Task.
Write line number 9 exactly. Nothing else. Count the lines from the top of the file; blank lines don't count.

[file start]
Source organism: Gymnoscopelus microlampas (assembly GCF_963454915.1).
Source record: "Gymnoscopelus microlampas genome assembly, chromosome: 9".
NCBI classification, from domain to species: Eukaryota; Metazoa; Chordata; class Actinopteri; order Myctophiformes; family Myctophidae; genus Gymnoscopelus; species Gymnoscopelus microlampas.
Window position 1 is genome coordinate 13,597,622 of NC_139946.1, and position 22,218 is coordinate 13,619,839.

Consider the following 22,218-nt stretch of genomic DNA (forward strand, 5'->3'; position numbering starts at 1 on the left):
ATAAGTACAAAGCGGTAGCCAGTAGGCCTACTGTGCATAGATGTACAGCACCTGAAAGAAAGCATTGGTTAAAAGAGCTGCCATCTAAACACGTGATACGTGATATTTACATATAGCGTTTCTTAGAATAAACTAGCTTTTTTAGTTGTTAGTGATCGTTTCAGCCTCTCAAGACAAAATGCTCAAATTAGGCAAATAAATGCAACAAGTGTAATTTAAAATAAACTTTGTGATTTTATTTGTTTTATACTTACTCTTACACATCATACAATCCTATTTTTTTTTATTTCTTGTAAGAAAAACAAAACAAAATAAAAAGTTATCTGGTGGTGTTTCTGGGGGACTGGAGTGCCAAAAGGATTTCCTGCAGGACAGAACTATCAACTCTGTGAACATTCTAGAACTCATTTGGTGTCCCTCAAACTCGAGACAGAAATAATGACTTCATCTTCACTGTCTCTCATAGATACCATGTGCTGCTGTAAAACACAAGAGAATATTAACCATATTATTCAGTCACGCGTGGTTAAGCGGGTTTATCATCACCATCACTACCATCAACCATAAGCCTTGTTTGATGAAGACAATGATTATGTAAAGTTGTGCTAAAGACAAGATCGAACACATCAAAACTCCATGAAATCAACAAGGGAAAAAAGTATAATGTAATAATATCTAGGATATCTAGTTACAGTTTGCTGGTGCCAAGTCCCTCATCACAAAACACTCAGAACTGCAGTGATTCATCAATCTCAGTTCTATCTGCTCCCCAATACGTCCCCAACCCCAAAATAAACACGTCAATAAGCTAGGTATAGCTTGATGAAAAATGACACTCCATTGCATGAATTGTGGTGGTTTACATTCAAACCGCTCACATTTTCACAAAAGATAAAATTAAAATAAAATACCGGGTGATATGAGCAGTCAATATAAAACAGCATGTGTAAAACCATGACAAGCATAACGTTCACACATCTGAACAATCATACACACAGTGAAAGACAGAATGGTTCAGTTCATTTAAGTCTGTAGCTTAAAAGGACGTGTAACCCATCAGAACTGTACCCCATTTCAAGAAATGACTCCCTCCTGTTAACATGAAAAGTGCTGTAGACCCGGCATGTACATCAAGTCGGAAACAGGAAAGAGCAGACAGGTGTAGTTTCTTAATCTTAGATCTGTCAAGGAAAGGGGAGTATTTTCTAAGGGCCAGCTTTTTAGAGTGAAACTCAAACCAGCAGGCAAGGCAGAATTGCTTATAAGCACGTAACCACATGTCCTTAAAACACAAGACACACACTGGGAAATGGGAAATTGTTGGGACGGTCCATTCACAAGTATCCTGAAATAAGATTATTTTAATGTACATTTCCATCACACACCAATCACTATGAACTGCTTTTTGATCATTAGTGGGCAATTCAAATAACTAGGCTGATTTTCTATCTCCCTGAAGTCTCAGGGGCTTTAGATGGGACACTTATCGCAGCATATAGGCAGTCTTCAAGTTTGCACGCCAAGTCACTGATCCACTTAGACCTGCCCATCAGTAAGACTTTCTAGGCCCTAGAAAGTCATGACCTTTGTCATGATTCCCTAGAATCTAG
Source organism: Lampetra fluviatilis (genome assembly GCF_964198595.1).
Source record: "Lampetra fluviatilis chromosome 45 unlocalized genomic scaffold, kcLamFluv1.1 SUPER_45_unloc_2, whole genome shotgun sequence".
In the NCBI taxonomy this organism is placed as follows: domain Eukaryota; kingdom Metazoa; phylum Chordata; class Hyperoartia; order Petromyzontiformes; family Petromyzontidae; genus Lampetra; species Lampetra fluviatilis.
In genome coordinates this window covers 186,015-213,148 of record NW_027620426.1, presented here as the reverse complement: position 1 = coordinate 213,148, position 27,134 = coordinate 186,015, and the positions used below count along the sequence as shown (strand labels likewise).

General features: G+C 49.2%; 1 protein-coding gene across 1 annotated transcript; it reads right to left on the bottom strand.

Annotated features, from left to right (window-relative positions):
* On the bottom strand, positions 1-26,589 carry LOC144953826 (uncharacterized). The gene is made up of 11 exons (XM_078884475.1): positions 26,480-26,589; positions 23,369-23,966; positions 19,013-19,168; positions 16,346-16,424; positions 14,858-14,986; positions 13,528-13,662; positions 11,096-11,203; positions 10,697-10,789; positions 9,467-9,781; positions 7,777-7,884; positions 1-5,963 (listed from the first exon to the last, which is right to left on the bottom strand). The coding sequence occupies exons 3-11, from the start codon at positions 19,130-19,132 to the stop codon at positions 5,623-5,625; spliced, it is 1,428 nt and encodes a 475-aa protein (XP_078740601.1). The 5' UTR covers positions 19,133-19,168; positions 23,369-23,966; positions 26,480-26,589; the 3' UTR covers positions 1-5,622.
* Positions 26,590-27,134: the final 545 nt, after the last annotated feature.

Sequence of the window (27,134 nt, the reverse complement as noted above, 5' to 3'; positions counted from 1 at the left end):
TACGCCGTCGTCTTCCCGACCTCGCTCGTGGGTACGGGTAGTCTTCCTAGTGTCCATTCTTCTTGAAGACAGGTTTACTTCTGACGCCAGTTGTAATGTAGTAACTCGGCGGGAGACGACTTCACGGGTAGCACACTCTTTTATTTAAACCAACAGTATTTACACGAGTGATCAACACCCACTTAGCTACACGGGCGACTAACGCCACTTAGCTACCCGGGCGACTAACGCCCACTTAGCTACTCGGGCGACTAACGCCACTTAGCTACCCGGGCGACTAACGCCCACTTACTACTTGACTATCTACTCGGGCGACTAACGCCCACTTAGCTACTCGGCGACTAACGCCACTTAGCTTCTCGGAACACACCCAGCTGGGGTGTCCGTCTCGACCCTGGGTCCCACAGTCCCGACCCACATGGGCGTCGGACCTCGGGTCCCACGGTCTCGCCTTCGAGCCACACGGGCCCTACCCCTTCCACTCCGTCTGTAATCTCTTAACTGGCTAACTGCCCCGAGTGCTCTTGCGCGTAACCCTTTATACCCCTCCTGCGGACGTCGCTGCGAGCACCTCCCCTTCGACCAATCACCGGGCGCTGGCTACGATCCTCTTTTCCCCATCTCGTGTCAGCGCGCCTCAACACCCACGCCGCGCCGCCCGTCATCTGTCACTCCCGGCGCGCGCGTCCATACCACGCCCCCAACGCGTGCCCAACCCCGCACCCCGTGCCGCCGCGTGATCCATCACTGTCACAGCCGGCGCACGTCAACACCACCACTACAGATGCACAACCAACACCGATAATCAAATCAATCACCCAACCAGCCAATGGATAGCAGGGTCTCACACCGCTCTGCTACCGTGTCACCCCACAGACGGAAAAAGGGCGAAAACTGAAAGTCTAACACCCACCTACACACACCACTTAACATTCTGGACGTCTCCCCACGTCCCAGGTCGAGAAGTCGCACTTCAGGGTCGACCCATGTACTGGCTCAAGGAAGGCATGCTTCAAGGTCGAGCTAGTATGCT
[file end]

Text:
In the NCBI taxonomy this organism is placed as follows: domain Eukaryota; kingdom Metazoa; phylum Chordata; class Hyperoartia; order Petromyzontiformes; family Petromyzontidae; genus Lampetra; species Lampetra fluviatilis.